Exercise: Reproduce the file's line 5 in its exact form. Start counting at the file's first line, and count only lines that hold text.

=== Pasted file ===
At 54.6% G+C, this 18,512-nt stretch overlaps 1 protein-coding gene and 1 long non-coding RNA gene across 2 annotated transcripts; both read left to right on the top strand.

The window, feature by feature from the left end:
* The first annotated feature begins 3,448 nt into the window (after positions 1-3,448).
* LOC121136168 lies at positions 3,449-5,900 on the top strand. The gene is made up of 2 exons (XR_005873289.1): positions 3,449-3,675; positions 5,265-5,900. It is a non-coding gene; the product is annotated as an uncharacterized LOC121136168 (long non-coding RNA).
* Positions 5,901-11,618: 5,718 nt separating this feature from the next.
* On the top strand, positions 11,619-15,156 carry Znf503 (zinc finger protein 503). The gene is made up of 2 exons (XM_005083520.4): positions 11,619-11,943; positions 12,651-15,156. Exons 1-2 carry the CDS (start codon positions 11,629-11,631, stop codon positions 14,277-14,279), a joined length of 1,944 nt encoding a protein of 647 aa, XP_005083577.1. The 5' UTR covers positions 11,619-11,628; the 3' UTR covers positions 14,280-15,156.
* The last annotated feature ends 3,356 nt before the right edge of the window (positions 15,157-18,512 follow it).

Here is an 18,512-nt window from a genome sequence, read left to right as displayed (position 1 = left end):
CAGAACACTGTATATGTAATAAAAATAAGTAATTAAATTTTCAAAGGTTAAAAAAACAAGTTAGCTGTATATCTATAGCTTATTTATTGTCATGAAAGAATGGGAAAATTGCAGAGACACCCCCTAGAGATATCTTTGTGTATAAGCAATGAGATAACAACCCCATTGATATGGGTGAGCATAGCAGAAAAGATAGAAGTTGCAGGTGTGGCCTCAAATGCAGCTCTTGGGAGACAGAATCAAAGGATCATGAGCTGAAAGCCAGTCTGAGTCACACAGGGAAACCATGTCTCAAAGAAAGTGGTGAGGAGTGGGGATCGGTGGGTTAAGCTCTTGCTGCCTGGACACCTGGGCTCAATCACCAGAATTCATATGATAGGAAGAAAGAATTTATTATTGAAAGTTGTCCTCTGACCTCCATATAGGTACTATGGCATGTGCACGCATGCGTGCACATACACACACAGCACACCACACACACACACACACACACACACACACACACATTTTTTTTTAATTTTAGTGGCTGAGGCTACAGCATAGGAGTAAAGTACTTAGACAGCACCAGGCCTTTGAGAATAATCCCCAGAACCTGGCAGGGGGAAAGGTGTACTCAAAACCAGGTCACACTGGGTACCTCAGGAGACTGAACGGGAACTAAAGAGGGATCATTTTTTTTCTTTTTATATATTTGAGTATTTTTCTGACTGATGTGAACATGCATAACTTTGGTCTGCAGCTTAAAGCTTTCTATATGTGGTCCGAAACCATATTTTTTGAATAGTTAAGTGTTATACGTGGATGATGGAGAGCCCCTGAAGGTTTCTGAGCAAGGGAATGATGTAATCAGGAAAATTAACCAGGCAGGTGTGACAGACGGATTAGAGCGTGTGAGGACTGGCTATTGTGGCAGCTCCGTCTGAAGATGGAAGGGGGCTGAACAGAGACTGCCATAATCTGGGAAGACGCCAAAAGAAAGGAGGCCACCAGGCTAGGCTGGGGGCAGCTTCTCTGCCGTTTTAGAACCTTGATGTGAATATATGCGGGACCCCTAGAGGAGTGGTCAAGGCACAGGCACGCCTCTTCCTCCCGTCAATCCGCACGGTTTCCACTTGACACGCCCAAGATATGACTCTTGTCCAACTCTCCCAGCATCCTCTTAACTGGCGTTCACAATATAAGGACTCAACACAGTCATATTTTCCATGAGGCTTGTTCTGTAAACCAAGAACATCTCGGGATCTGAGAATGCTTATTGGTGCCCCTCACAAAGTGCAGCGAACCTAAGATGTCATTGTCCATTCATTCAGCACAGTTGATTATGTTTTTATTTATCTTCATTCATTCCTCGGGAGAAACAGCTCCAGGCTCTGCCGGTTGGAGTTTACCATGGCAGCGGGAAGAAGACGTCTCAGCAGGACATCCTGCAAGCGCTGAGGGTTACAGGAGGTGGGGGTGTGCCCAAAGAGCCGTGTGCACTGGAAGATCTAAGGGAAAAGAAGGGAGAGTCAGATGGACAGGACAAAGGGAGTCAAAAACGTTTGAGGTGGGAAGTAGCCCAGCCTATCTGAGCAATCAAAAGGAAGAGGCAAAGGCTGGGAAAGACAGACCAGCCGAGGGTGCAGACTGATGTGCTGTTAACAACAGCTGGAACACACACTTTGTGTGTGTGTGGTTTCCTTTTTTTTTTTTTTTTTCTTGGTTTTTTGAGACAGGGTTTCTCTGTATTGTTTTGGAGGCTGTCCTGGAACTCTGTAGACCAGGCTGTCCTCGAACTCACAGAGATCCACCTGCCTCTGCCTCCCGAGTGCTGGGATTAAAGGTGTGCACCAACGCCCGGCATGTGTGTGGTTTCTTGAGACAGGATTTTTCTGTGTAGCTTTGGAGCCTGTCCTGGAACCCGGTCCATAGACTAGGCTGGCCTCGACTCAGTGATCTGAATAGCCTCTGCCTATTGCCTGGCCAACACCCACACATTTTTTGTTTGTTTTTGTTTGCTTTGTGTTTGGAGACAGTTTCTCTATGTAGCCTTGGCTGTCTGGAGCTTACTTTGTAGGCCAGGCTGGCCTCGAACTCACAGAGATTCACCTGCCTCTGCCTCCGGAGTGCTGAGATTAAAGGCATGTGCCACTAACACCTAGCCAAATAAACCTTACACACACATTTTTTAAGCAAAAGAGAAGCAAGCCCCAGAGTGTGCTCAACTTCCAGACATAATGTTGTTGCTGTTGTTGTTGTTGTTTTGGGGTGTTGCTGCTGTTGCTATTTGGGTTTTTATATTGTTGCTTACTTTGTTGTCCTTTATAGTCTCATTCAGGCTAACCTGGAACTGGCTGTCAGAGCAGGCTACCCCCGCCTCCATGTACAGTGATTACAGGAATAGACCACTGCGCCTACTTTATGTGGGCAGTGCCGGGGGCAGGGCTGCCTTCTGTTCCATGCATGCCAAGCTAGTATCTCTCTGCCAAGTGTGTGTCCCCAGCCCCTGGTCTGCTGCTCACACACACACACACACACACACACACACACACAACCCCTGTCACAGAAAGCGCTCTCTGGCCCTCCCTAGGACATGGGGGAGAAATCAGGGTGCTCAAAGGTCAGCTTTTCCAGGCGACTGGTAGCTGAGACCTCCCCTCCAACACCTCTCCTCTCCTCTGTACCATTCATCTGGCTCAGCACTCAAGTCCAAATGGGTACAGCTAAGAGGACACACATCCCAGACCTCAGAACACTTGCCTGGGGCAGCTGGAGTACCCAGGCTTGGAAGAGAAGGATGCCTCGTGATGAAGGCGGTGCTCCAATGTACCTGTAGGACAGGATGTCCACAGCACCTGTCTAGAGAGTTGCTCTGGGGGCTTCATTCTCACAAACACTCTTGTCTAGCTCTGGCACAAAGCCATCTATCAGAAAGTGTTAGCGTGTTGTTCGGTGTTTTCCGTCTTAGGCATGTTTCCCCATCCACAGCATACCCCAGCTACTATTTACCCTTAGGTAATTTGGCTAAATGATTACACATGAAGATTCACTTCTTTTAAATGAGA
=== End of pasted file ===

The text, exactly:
* Positions 5,901-11,618: 5,718 nt separating this feature from the next.